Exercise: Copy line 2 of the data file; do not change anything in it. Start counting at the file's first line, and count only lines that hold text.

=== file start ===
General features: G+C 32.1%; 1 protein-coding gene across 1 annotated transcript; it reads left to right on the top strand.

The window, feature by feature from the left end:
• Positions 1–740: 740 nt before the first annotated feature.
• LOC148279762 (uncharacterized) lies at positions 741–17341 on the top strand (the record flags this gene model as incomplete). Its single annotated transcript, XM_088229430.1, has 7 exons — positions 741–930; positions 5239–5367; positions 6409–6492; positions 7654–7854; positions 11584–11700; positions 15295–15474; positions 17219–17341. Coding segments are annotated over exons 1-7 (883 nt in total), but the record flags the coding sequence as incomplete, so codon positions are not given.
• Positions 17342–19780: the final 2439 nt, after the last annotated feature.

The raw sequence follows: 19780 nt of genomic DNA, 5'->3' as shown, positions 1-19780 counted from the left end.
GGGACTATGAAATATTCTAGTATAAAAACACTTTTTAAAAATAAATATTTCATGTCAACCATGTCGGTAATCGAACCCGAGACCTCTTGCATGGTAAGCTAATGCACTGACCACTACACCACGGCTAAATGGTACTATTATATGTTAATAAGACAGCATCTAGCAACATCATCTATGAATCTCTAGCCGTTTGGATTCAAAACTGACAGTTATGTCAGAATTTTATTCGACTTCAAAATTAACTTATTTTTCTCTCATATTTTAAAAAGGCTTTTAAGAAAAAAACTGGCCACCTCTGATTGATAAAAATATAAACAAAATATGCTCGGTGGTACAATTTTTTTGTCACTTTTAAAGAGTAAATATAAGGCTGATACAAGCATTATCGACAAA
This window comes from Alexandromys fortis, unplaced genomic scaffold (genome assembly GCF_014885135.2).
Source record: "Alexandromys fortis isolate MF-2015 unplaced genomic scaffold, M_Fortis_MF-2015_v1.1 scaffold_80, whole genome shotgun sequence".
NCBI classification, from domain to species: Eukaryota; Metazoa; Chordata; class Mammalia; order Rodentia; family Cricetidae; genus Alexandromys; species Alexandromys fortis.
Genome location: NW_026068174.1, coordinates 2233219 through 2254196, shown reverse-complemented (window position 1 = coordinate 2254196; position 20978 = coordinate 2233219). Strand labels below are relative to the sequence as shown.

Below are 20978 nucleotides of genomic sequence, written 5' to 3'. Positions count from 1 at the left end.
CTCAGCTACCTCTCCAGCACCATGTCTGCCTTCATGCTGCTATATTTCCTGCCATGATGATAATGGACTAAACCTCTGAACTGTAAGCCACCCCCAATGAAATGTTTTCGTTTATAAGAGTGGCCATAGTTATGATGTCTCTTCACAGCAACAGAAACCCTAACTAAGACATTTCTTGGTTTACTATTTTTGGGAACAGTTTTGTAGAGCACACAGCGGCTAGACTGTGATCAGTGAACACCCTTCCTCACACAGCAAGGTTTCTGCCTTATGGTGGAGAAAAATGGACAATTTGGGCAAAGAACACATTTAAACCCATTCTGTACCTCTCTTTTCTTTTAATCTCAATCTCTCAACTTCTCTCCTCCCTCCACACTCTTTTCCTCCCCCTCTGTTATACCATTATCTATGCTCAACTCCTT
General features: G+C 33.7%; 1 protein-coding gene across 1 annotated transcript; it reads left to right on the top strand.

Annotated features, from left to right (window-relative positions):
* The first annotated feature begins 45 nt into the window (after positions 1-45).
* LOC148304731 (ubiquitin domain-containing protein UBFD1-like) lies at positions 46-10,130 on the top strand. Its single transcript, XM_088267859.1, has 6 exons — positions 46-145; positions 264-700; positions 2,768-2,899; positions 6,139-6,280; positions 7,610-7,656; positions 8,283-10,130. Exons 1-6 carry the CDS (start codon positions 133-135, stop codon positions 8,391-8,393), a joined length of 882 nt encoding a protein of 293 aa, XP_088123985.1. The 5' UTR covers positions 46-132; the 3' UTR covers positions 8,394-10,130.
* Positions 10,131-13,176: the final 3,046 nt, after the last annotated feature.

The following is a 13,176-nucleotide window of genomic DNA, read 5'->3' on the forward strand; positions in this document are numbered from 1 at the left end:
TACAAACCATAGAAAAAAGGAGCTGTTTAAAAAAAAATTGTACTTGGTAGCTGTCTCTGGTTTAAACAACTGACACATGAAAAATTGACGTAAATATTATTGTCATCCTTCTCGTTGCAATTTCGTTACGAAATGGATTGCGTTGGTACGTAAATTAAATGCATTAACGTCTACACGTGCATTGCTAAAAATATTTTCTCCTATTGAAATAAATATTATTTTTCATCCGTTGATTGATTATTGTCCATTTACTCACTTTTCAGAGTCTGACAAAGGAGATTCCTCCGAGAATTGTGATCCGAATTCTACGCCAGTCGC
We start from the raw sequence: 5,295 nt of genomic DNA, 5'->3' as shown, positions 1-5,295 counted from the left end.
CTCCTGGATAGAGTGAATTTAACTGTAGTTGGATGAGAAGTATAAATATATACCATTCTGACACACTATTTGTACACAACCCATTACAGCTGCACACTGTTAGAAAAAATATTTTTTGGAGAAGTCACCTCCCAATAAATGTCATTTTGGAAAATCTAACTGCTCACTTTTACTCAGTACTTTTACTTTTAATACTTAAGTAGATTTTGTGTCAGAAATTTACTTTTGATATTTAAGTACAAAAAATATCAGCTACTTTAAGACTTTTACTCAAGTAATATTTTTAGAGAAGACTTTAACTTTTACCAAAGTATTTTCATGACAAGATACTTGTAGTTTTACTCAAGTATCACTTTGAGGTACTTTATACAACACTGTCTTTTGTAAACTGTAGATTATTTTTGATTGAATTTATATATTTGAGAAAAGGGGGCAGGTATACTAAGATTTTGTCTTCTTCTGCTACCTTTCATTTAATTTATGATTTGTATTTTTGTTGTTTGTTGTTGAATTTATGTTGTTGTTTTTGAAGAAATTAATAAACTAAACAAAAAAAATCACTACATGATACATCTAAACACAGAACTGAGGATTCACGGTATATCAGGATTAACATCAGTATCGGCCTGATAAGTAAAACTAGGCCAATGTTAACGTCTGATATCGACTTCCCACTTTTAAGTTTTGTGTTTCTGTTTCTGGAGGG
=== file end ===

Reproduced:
The window, feature by feature from the left end: